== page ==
by Liesl Clark
Welcome to Trash Backwards, home of what Pinterest has recently labeled “spam or other inappropriate content”. While we can connect you with some good ideas for ways you can reuse your spam tins, we don’t believe our ideas and articles are inappropriate or spam on their own. Here’s our story:
In March, we set up a Trash Backwards account at Pinterest. In two months, we’ve garnered 0ver 2500 followers on our most popular boards, 1100 Pinterest users following our entire account, 1800 pins and 15,700 repins. We love Pinterest, not least of all because it helps us prove our curated content about how to reuse, repurpose, regift, or even refuse to buy-new the stuff of our everyday lives is of interest to Pinterest users. From the hundreds of reuse options for pallets, wine corks, mason jars, and T-shirts to the smart home hacks reusing bread clips, silica gel, and toilet paper rolls, our followers are engaged in sharing these transformative tips, DIY projects, and smart solutions.
We’re not selling anything on Pinterest, nor do we participate in any affiliate programs with sites such as Amazon. In fact, not only are we not selling anything, we’re working to get people to stop buying new items and throwing out old ones. Trash Backwards is the hub of a movement providing solutions for our world’s excessive waste. We’re developing a mobile app to enable users worldwide to upcycle, repurpose, fix, sell, donate, or pass along just about anything under the sun. We have been utilizing Pinterest’s enticing pinboards to connect people with reuse solutions for items of all kinds, and we love the immediate feedback from followers on our pins.
We also occasionally pin our own original content about reducing, reusing, repurposing and rethinking our everyday trash. We publish approximately two new posts to our website per week and then pin one or two images to a board or two per post, amidst the hundreds of other wonderful pages of reuse ideas we find on the web or through Pinterest.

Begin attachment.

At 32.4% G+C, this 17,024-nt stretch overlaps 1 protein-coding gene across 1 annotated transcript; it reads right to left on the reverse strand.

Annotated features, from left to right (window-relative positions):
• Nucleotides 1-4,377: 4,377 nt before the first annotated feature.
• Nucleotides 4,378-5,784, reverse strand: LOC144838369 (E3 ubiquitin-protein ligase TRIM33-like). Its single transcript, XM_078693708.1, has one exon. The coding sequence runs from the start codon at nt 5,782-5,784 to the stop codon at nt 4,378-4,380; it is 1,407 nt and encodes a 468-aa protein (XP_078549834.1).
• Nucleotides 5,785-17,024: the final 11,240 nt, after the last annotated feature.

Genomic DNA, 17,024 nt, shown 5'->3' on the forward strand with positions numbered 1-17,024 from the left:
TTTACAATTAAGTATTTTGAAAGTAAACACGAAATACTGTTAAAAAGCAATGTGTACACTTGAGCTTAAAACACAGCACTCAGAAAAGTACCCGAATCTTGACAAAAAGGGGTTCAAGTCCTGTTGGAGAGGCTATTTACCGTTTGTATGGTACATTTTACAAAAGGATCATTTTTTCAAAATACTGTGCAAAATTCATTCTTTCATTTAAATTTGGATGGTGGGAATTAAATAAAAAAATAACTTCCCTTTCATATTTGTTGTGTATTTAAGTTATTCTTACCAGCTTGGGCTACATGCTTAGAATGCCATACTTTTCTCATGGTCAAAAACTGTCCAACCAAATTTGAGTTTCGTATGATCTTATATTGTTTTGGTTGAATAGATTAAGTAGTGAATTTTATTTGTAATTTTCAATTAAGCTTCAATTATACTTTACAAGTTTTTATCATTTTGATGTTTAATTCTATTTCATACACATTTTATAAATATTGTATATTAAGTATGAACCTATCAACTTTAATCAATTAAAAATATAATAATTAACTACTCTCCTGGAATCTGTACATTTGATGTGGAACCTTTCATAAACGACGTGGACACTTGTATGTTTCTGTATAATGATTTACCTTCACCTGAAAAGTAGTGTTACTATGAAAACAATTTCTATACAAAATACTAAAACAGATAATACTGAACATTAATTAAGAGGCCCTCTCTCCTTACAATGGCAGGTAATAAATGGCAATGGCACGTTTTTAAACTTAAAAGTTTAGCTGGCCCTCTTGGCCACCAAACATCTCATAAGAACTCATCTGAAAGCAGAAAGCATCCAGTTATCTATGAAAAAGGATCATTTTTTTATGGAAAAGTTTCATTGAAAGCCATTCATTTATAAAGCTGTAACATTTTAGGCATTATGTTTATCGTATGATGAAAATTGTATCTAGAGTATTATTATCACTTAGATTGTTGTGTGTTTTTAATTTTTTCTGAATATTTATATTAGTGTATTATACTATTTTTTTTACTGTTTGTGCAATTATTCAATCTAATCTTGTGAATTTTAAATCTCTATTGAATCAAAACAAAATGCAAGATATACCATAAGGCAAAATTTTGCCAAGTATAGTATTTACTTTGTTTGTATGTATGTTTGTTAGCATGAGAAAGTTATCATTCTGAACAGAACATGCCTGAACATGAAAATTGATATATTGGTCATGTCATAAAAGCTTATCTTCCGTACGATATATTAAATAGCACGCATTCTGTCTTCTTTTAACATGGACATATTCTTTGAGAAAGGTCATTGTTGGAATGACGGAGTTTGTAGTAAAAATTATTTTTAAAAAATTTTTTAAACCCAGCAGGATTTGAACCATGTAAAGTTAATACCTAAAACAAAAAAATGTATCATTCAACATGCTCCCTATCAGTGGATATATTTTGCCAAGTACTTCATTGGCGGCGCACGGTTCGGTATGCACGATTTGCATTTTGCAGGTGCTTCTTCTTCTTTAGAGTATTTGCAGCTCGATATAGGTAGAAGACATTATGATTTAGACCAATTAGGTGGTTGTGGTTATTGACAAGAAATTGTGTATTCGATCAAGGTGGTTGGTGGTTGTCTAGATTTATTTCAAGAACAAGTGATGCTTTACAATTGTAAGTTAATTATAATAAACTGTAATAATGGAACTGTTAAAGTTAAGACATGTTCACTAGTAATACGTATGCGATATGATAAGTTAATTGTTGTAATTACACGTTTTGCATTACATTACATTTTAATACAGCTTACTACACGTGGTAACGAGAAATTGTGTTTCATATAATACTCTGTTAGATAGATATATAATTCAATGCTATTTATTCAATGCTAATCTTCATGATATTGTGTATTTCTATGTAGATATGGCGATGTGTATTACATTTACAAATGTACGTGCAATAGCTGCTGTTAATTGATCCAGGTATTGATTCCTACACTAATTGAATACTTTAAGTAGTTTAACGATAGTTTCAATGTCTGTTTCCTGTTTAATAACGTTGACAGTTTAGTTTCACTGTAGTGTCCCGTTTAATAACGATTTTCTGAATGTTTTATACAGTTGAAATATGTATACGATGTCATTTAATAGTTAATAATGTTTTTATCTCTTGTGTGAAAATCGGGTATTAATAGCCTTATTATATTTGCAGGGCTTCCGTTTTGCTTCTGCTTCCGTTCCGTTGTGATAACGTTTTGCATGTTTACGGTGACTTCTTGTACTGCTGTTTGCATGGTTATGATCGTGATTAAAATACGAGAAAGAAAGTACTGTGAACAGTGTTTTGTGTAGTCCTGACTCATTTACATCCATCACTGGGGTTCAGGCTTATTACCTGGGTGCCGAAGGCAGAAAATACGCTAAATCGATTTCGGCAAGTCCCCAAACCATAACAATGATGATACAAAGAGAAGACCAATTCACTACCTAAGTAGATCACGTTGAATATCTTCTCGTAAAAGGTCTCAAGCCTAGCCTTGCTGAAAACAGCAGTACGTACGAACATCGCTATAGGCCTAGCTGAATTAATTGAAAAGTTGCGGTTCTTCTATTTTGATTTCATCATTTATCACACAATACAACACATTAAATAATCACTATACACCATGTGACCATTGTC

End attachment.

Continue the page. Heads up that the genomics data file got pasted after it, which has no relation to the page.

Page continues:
About 10 days ago, without warning, all of our pins to our own content were converted from live links to our site to a screen that looks like this:
This impacted every pin and repin to our site. We received no warning from Pinterest. We discovered it when we went looking for an explanation to the sudden death of traffic from these pins to our site. On the plus side for Pinterest, it appears that their new spam filters work well to stop traffic to suspect sites. On the downside for us, we truly don’t believe that there is anything spammy or inappropriate to our original content.
It took 2 messages to Pinterest’s Help Desk and 5 days to get a response, which was simply an automated response to our second message indicating the problem was “solved.” But the problem has not been solved completely, as far as we can see. It appears that we are now able to pin our own content without being flagged as spam flag, but there’s one important consequence that has not been addressed as of this writing. Each of our pins that was flagged as spam/inappropriate content still carries this warning, and we have no way to delete or edit the repins. We can delete our own flagged pins of our own content from our own boards, but only Pinterest has the power to remove the flags from the repins of our original pins. For now, our Trash Backwards pins are out there marked as “spam or other inappropriate content”, and there is nothing we can do to restore our good name.
Spam I Am (Not): We promise we aren’t spam. At Trash Backwards, we want you to buy nothing. Enrich your life by reusing what you already have. This is personal for us. We have pictures of our own kids on our site, complete with documentary shorts we’ve filmed all over the world to educate others about the planet’s crises of too much waste.
We’re not giving up on Pinterest; we plan to persevere. Since we can’t delete the repins of our so-called spam, we tried to create a new board called “Spam I Am (Not)!” We wanted a way to corral all our spam-labelled pins, taking them off our popular boards. Unfortunately, while others can repin our flagged content, we cannot move it ourselves. So, what’s an un-spammer to do? PINgineers, please help us! We do love Pinterest, but we’d love to see authentic original content treated as such, not labeled as spam or inappropriate.
If you believe your pins have been inappropriately flagged by Pinterest, please let us know. We’d love to put our heads together to further understand how individuals and organizations can deal with this. If you are a Pinterest engineer who can help us fix this, please see our most recent support ticket #134083. We’re looking forward to the resolution of this matter to everyone’s benefit.